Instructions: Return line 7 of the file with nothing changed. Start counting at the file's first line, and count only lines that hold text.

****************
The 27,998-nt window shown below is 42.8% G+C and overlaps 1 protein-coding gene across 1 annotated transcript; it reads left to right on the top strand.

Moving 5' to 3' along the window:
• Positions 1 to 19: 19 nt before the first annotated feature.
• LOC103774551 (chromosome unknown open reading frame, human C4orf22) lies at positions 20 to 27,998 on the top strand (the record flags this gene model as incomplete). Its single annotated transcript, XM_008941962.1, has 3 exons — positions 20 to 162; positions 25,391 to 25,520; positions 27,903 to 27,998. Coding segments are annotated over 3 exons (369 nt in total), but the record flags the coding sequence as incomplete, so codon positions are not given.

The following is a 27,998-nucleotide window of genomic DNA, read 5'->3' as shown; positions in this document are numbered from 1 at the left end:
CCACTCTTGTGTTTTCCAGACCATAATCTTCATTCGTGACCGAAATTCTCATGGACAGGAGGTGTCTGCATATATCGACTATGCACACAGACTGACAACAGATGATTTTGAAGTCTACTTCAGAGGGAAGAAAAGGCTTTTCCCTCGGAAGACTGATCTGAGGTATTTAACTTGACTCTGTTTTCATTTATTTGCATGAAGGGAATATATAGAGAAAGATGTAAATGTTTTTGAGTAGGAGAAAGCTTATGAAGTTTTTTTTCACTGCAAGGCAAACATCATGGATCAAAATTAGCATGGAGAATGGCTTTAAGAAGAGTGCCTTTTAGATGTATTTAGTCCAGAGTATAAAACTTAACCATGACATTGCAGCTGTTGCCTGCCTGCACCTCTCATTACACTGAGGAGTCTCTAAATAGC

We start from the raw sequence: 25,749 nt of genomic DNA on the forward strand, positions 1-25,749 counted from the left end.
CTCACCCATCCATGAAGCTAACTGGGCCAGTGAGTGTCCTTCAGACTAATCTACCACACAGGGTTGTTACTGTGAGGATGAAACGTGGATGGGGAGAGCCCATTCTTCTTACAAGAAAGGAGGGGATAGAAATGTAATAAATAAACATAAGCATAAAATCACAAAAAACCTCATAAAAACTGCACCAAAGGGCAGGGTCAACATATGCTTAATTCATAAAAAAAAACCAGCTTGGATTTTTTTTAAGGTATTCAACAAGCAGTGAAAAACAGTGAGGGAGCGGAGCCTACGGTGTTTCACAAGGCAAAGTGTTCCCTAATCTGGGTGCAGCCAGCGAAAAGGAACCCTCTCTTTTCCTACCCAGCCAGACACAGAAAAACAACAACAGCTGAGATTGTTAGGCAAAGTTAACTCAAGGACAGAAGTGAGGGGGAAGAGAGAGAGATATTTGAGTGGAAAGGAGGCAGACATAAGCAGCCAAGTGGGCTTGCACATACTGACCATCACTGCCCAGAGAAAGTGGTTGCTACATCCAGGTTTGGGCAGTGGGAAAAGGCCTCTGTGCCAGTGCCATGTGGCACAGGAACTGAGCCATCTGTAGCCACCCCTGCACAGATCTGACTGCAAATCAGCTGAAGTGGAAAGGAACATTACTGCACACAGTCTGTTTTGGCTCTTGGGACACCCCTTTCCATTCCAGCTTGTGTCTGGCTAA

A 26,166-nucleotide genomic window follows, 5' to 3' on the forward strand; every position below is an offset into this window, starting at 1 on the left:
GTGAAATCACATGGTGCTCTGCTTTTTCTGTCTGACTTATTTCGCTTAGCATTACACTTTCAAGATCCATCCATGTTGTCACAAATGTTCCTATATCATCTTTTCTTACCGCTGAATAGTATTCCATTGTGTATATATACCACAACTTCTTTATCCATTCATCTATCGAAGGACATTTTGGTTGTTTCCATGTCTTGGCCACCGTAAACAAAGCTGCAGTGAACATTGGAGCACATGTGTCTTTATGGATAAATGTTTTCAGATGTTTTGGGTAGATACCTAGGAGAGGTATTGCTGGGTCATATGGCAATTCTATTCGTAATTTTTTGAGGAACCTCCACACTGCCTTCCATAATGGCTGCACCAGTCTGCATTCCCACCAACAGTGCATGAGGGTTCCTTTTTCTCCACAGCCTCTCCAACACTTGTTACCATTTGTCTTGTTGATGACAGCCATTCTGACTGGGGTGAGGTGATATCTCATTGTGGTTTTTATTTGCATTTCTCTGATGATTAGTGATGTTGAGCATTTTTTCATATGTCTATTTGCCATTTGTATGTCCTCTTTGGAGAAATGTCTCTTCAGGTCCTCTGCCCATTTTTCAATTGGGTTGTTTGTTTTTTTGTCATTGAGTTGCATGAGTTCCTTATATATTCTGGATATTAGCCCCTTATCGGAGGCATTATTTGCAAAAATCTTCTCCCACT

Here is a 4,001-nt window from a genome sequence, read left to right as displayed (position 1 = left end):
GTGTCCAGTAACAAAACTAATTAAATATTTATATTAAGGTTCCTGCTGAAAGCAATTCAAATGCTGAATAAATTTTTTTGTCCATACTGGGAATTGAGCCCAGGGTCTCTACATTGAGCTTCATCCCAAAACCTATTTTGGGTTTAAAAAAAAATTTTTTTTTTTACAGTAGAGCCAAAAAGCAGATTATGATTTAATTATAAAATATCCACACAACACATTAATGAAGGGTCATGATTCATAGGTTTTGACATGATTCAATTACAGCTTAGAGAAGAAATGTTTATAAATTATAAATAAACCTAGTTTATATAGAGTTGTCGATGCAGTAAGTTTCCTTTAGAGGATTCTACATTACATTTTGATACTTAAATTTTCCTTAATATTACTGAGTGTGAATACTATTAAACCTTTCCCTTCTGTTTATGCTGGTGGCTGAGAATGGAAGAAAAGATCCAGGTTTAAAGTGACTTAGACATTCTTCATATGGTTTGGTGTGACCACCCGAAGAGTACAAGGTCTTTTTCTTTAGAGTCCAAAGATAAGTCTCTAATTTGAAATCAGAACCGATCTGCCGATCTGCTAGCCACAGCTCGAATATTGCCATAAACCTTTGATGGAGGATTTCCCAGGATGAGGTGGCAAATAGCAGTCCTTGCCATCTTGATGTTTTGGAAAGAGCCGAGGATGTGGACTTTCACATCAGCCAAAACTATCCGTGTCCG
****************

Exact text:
We start from the raw sequence: 25,749 nt of genomic DNA on the forward strand, positions 1-25,749 counted from the left end.